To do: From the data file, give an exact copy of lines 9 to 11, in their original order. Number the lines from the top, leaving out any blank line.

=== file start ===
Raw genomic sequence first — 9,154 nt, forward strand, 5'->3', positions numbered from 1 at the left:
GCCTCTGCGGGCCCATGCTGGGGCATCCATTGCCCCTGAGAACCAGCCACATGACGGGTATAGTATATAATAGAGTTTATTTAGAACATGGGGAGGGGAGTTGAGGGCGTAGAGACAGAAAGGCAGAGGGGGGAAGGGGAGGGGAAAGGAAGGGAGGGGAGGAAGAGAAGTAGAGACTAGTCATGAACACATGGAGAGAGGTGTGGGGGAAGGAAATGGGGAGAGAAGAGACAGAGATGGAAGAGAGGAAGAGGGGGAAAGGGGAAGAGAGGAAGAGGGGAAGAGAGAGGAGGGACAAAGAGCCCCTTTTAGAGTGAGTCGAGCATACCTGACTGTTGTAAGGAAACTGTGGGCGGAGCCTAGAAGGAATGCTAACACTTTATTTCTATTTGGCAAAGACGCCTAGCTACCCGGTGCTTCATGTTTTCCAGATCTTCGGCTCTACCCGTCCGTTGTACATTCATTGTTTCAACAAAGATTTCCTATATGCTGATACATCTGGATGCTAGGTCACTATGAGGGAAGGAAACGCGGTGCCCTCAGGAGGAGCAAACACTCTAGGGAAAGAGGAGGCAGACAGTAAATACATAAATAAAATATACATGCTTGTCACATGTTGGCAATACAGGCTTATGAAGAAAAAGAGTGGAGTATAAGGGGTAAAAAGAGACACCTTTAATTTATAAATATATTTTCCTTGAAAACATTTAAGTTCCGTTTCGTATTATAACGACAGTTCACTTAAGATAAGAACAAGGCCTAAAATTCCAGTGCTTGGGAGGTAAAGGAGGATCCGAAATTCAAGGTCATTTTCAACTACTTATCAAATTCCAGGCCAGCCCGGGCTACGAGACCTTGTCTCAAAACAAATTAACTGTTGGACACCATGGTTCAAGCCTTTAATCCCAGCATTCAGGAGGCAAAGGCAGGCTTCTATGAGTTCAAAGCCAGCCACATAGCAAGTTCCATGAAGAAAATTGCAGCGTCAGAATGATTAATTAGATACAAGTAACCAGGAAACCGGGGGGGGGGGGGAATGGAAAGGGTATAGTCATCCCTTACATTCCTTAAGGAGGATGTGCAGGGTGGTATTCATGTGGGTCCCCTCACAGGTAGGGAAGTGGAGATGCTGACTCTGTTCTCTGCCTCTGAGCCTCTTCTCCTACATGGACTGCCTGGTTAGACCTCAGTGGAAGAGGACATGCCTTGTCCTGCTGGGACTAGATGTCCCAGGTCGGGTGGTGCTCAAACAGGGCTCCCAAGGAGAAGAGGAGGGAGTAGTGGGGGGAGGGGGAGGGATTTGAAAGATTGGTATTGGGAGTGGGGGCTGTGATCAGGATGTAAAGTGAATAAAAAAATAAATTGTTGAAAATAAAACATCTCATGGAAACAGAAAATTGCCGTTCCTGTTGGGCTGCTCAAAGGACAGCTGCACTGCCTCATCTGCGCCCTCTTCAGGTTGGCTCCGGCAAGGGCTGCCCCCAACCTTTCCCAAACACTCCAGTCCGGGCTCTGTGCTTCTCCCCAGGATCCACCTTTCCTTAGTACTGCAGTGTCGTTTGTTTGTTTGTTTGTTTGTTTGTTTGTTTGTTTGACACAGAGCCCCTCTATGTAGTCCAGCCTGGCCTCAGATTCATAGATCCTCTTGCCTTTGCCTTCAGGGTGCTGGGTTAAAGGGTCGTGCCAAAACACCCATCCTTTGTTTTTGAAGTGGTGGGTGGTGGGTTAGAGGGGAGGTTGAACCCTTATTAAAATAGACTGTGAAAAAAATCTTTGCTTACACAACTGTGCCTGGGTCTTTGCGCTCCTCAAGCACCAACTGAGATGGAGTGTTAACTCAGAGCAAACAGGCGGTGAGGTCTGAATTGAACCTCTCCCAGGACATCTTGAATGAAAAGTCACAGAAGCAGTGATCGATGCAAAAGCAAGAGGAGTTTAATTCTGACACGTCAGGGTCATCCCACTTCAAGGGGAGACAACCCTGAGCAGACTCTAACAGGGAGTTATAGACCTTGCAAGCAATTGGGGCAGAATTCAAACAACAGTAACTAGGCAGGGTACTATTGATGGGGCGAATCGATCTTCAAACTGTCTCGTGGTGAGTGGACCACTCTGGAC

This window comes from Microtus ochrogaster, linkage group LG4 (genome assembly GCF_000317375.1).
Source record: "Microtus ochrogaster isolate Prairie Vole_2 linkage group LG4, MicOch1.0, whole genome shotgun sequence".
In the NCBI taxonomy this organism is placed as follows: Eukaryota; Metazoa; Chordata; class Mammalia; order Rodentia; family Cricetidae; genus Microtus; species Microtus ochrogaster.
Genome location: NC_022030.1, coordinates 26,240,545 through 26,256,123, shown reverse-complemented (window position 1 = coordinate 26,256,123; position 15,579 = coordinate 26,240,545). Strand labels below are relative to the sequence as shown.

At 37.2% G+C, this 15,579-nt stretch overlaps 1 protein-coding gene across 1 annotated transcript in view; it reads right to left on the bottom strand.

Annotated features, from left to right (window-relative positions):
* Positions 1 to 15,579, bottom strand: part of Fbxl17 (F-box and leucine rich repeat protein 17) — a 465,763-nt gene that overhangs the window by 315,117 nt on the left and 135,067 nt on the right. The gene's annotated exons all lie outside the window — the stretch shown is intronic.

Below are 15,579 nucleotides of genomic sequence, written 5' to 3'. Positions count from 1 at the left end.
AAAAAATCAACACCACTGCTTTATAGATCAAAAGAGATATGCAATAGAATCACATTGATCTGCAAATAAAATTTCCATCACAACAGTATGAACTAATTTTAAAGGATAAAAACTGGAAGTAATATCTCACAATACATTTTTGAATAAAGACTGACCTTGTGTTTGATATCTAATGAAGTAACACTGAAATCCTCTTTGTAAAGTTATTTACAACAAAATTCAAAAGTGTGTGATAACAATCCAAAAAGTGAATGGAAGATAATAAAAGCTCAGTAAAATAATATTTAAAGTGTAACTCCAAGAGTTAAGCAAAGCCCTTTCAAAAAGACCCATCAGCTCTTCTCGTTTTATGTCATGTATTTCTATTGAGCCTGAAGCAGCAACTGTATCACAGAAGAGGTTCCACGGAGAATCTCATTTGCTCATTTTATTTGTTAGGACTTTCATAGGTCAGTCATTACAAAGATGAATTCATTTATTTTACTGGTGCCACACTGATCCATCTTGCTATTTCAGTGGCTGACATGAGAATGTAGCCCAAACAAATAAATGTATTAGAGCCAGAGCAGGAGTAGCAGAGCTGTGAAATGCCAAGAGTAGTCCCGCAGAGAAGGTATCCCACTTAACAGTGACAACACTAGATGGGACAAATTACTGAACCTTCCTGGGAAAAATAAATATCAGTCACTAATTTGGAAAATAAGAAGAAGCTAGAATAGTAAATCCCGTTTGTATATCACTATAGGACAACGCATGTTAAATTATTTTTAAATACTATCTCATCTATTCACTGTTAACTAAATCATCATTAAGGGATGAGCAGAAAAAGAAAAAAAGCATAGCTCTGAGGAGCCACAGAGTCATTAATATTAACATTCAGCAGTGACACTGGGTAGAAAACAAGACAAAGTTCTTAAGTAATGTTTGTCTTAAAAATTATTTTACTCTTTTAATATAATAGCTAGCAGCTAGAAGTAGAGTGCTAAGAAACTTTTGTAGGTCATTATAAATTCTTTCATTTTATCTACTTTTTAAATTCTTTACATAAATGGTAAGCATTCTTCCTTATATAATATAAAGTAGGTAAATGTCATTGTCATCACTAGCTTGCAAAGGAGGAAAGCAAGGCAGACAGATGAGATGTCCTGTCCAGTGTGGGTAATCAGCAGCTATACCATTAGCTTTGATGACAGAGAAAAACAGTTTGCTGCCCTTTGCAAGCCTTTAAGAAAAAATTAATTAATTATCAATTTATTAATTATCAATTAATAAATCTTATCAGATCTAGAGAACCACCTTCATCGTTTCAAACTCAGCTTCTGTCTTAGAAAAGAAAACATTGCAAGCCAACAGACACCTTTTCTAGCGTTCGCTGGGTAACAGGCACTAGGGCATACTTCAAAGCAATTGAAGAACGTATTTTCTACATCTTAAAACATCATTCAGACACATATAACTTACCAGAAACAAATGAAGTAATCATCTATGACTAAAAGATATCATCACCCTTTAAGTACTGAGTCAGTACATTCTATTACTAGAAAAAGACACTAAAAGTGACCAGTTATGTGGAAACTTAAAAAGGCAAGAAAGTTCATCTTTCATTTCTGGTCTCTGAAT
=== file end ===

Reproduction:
* Positions 1 to 15,579, bottom strand: part of Fbxl17 (F-box and leucine rich repeat protein 17) — a 465,763-nt gene that overhangs the window by 315,117 nt on the left and 135,067 nt on the right. The gene's annotated exons all lie outside the window — the stretch shown is intronic.

Below are 15,579 nucleotides of genomic sequence, written 5' to 3'. Positions count from 1 at the left end.
AAAAAATCAACACCACTGCTTTATAGATCAAAAGAGATATGCAATAGAATCACATTGATCTGCAAATAAAATTTCCATCACAACAGTATGAACTAATTTTAAAGGATAAAAACTGGAAGTAATATCTCACAATACATTTTTGAATAAAGACTGACCTTGTGTTTGATATCTAATGAAGTAACACTGAAATCCTCTTTGTAAAGTTATTTACAACAAAATTCAAAAGTGTGTGATAACAATCCAAAAAGTGAATGGAAGATAATAAAAGCTCAGTAAAATAATATTTAAAGTGTAACTCCAAGAGTTAAGCAAAGCCCTTTCAAAAAGACCCATCAGCTCTTCTCGTTTTATGTCATGTATTTCTATTGAGCCTGAAGCAGCAACTGTATCACAGAAGAGGTTCCACGGAGAATCTCATTTGCTCATTTTATTTGTTAGGACTTTCATAGGTCAGTCATTACAAAGATGAATTCATTTATTTTACTGGTGCCACACTGATCCATCTTGCTATTTCAGTGGCTGACATGAGAATGTAGCCCAAACAAATAAATGTATTAGAGCCAGAGCAGGAGTAGCAGAGCTGTGAAATGCCAAGAGTAGTCCCGCAGAGAAGGTATCCCACTTAACAGTGACAACACTAGATGGGACAAATTACTGAACCTTCCTGGGAAAAATAAATATCAGTCACTAATTTGGAAAATAAGAAGAAGCTAGAATAGTAAATCCCGTTTGTATATCACTATAGGACAACGCATGTTAAATTATTTTTAAATACTATCTCATCTATTCACTGTTAACTAAATCATCATTAAGGGATGAGCAGAAAAAGAAAAAAAGCATAGCTCTGAGGAGCCACAGAGTCATTAATATTAACATTCAGCAGTGACACTGGGTAGAAAACAAGACAAAGTTCTTAAGTAATGTTTGTCTTAAAAATTATTTTACTCTTTTAATATAATAGCTAGCAGCTAGAAGTAGAGTGCTAAGAAACTTTTGTAGGTCATTATAAATTCTTTCATTTTATCTACTTTTTAAATTCTTTACATAAATGGTAAGCATTCTTCCTTATATAATATAAAGTAGGTAAATGTCATTGTCATCACTAGCTTGCAAAGGAGGAAAGCAAGGCAGACAGATGAGATGTCCTGTCCAGTGTGGGTAATCAGCAGCTATACCATTAGCTTTGATGACAGAGAAAAACAGTTTGCTGCCCTTTGCAAGCCTTTAAGAAAAAATTAATTAATTATCAATTTATTAATTATCAATTAATAAATCTTATCAGATCTAGAGAACCACCTTCATCGTTTCAAACTCAGCTTCTGTCTTAGAAAAGAAAACATTGCAAGCCAACAGACACCTTTTCTAGCGTTCGCTGGGTAACAGGCACTAGGGCATACTTCAAAGCAATTGAAGAACGTATTTTCTACATCTTAAAACATCATTCAGACACATATAACTTACCAGAAACAAATGAAGTAATCATCTATGACTAAAAGATATCATCACCCTTTAAGTACTGAGTCAGTACATTCTATTACTAGAAAAAGACACTAAAAGTGACCAGTTATGTGGAAACTTAAAAAGGCAAGAAAGTTCATCTTTCATTTCTGGTCTCTGAAT